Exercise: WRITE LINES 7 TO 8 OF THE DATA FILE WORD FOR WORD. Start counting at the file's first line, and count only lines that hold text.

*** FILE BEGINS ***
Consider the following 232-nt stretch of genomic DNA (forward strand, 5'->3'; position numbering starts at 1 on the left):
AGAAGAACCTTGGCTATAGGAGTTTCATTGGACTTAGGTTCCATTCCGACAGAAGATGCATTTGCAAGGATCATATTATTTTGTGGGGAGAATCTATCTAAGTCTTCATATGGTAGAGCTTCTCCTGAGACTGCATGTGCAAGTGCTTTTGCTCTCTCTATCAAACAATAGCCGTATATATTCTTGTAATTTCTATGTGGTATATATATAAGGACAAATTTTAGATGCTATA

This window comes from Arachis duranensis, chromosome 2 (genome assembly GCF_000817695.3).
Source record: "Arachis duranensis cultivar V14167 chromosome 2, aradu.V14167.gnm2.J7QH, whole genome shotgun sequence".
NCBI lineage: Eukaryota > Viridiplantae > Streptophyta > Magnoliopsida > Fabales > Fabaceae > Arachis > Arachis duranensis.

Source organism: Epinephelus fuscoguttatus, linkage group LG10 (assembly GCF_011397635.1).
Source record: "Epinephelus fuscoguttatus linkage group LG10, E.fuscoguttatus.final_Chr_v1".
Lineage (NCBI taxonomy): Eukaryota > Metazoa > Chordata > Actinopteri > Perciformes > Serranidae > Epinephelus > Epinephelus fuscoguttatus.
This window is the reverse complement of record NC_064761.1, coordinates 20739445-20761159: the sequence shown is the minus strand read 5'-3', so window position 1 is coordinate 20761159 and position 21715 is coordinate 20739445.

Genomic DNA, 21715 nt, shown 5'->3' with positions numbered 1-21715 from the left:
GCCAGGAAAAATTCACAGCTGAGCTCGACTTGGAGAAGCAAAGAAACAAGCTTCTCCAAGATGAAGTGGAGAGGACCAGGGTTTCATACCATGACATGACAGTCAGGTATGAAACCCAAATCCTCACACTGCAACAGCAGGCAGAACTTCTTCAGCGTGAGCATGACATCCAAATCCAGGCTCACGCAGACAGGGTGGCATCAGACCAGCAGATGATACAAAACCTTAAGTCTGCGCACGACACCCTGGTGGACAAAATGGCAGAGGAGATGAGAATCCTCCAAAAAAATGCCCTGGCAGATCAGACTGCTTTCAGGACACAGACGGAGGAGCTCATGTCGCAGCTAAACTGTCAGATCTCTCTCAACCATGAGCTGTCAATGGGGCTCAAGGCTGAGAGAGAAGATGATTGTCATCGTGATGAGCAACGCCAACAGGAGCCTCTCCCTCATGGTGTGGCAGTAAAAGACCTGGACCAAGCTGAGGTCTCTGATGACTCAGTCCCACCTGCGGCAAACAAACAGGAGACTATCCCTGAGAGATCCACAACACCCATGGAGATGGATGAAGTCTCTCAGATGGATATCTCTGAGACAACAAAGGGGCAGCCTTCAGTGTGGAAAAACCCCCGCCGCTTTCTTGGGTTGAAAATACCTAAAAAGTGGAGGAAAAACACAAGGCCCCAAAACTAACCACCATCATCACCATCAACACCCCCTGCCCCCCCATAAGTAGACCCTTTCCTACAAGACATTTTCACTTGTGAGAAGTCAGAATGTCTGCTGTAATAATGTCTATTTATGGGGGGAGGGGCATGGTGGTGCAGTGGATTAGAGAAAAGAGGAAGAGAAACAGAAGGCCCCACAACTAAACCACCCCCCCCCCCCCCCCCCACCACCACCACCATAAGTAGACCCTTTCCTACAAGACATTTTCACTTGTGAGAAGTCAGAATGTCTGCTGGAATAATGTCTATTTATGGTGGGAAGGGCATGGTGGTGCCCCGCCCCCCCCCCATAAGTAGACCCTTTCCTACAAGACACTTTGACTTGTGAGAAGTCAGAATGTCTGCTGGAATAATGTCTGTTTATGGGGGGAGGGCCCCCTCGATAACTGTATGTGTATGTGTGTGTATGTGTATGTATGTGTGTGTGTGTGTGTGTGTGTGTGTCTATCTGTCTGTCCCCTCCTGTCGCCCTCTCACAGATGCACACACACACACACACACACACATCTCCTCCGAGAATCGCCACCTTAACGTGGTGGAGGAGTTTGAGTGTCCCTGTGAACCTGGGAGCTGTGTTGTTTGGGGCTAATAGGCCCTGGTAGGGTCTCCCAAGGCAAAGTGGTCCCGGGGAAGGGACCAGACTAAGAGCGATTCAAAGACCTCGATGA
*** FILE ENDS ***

Source record: "Epinephelus fuscoguttatus linkage group LG10, E.fuscoguttatus.final_Chr_v1".
Lineage (NCBI taxonomy): Eukaryota > Metazoa > Chordata > Actinopteri > Perciformes > Serranidae > Epinephelus > Epinephelus fuscoguttatus.